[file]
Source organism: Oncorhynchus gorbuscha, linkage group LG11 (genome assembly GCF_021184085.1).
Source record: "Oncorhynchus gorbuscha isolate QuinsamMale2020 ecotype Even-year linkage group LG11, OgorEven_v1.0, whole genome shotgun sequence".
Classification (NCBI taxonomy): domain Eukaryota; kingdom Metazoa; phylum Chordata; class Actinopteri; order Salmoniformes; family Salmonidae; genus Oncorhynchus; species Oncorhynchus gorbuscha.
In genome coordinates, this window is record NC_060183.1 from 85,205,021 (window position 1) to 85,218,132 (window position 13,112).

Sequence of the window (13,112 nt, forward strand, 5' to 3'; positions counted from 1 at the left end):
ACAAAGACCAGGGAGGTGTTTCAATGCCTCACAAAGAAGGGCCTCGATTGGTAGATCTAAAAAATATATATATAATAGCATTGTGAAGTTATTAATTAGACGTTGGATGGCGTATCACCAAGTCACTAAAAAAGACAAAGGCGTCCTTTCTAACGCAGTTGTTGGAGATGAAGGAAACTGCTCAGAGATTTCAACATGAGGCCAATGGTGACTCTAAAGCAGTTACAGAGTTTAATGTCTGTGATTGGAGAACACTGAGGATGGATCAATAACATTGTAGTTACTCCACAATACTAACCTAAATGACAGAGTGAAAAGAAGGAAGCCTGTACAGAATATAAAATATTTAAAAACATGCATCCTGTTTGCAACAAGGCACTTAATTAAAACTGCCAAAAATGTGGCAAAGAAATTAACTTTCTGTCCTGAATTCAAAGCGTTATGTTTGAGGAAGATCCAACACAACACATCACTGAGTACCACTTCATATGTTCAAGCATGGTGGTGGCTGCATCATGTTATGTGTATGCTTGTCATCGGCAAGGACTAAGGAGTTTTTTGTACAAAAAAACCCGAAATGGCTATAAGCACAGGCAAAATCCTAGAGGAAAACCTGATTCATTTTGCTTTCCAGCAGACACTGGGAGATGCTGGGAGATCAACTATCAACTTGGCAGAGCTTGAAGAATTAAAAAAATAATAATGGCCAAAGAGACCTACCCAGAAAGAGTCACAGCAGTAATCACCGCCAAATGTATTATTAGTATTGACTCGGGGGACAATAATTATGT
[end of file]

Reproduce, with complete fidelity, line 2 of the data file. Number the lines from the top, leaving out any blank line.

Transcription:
Source record: "Oncorhynchus gorbuscha isolate QuinsamMale2020 ecotype Even-year linkage group LG11, OgorEven_v1.0, whole genome shotgun sequence".